Even our beloved WordPress Genius Mark (aka “Podz”) is making changes to how he hopes to be viewed on the web in the future and how he now makes private what he left behind:
This blog started in it’s current form in January 2004. Between then and now my family has changed, we went through bankruptcy, my mental health went from up to down many times and has now settled somewhere closer to the norm, I have aged and now see certain things in a different light, much of my anger and frustration has waned (though it will return of that I am sure) and none of this is reinvention. It’s how things are and things change.
This domain is now wrapped around memories and choices which I made at the time and they were right at the time – but much like the haircuts we get, the clothes we wear, the foods we eat and maybe even the music we like our tastes over time change. We are no different than we were 5 years ago because we are still the same person but we are very different on the inside.
Just because it is on the net does not mean it has to stay on the net. Just because there is digital evidence at archive.org does not mean you should be able to come back to a site to see the same state. I’m not ashamed of what was here, I would defend what I said at the time, my family all know and have read whatever they wish it’s just that I will feel more comfortable without it around me – in precisely the same way that I left ‘podz’ behind.
What’s going on here?
Is the new trend in blogging not to blog — or is there a yearning to “blog different” now?
Do we writers get tired of looking at the same interface and function every single day?
Do we burn out because we’ve said everything important — or do we turn to ash because there’s too much to say and the memes of expression no longer suits the best of us?
I’ve dealt with my own Blogging Burnout here by dropping publication from 5 days a week to 7 days a week.
I used to tell personal stories based on my experience in the urban core. Now I try to expand the personal into public commentary on matters that affect a greater concern than just my own.
I also started changing the shape of my overall blog writing experience by extending my reach into new blogs to give me a greater writing challenge by filling personal niches in a public way.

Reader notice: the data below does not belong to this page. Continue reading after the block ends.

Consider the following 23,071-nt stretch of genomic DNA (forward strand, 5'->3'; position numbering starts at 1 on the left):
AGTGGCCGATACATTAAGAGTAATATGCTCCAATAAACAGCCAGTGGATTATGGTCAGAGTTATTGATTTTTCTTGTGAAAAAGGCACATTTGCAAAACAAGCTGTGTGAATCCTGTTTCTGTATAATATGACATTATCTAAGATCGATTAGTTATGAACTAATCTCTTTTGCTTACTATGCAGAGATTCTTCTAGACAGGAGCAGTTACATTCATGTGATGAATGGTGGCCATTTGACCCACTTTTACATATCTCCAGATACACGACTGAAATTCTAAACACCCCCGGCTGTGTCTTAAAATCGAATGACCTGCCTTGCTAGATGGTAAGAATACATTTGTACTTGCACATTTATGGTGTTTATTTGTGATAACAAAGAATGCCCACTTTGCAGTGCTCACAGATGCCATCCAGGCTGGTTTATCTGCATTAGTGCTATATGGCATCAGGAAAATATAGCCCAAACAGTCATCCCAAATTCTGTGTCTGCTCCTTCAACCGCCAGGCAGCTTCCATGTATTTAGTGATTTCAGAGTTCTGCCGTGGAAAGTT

WordPunk — is part of my polymathic personality to want to always keep learning something new — and so I signed up at TypePad and started writing about “Words in the Wilds.”
I then decided to take my Celebrity Semiotic domain and point it to Microsoft Spaces — and that was a giant waste of a great name on a really crummy blogging platform.
None of those other blogs have the power — or the popularity of — this blog because I don’t spend as much time in those places as I do here.
It took a solid 18 months of writing one or two articles here every single day before I received my first comment and readership started to pop.
I don’t have that overwhelming, all-consuming, fiery, dedication in my new spots that I once had here — sometimes a sustained, warm, glow is just as effective as fleeting, leaping, flames — even though the quality of the writing in those other blogs sometimes surpasses what I pass on here.
I am not disappointed the other blogs don’t get the comments or the traffic we get here because most of them are less than a year old. The quietness of those blogs is freeing because I can do and say as I wish without fearing a comments mugging.
I could’ve started all those blogs here on WordPress.com — but I needed a deeper mix of the established and the new — and so I decided to pull and stretch my experience in different backend directions to better understand the technical side of online publishing.
I have a few other interactive/meme/shaping ideas — that are concurrently simmering, boiling, and bubbling over — and those projects will be announced here as I continue to keep the personal fires alive without turning into public ash.